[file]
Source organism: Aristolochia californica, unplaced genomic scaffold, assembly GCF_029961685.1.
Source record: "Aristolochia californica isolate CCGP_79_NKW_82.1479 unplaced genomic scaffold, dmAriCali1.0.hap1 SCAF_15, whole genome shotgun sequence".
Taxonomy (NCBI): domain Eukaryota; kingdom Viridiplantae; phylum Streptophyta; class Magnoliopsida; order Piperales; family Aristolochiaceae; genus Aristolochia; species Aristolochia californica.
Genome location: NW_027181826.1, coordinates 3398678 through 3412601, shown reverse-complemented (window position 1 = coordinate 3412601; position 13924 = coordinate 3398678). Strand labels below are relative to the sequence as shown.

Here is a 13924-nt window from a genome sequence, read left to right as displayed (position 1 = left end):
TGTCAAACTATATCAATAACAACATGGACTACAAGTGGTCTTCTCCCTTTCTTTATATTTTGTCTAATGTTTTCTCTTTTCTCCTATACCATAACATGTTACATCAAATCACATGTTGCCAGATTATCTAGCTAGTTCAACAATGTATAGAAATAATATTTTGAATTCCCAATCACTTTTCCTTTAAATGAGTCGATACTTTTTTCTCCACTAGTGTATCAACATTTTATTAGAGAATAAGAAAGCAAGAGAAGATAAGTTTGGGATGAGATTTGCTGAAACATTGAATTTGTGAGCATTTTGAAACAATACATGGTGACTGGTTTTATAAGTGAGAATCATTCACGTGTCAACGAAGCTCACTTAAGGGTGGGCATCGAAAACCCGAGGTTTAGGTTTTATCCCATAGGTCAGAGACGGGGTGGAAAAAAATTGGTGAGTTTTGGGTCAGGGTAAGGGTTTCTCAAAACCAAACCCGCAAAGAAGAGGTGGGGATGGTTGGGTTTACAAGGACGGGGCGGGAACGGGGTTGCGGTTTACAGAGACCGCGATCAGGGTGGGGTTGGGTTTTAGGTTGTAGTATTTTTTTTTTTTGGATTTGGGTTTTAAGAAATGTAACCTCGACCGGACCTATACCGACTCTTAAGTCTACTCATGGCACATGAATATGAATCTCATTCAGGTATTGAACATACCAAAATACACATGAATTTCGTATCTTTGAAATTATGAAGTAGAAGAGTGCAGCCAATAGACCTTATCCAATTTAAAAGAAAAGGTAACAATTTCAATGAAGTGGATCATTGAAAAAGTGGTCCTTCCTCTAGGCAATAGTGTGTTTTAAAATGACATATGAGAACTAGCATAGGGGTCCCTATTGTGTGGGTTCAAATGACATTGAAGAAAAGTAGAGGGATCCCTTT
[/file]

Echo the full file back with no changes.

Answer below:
Source organism: Aristolochia californica, unplaced genomic scaffold, assembly GCF_029961685.1.
Source record: "Aristolochia californica isolate CCGP_79_NKW_82.1479 unplaced genomic scaffold, dmAriCali1.0.hap1 SCAF_15, whole genome shotgun sequence".
Taxonomy (NCBI): domain Eukaryota; kingdom Viridiplantae; phylum Streptophyta; class Magnoliopsida; order Piperales; family Aristolochiaceae; genus Aristolochia; species Aristolochia californica.
Genome location: NW_027181826.1, coordinates 3398678 through 3412601, shown reverse-complemented (window position 1 = coordinate 3412601; position 13924 = coordinate 3398678). Strand labels below are relative to the sequence as shown.

Here is a 13924-nt window from a genome sequence, read left to right as displayed (position 1 = left end):
TGTCAAACTATATCAATAACAACATGGACTACAAGTGGTCTTCTCCCTTTCTTTATATTTTGTCTAATGTTTTCTCTTTTCTCCTATACCATAACATGTTACATCAAATCACATGTTGCCAGATTATCTAGCTAGTTCAACAATGTATAGAAATAATATTTTGAATTCCCAATCACTTTTCCTTTAAATGAGTCGATACTTTTTTCTCCACTAGTGTATCAACATTTTATTAGAGAATAAGAAAGCAAGAGAAGATAAGTTTGGGATGAGATTTGCTGAAACATTGAATTTGTGAGCATTTTGAAACAATACATGGTGACTGGTTTTATAAGTGAGAATCATTCACGTGTCAACGAAGCTCACTTAAGGGTGGGCATCGAAAACCCGAGGTTTAGGTTTTATCCCATAGGTCAGAGACGGGGTGGAAAAAAATTGGTGAGTTTTGGGTCAGGGTAAGGGTTTCTCAAAACCAAACCCGCAAAGAAGAGGTGGGGATGGTTGGGTTTACAAGGACGGGGCGGGAACGGGGTTGCGGTTTACAGAGACCGCGATCAGGGTGGGGTTGGGTTTTAGGTTGTAGTATTTTTTTTTTTTGGATTTGGGTTTTAAGAAATGTAACCTCGACCGGACCTATACCGACTCTTAAGTCTACTCATGGCACATGAATATGAATCTCATTCAGGTATTGAACATACCAAAATACACATGAATTTCGTATCTTTGAAATTATGAAGTAGAAGAGTGCAGCCAATAGACCTTATCCAATTTAAAAGAAAAGGTAACAATTTCAATGAAGTGGATCATTGAAAAAGTGGTCCTTCCTCTAGGCAATAGTGTGTTTTAAAATGACATATGAGAACTAGCATAGGGGTCCCTATTGTGTGGGTTCAAATGACATTGAAGAAAAGTAGAGGGATCCCTTT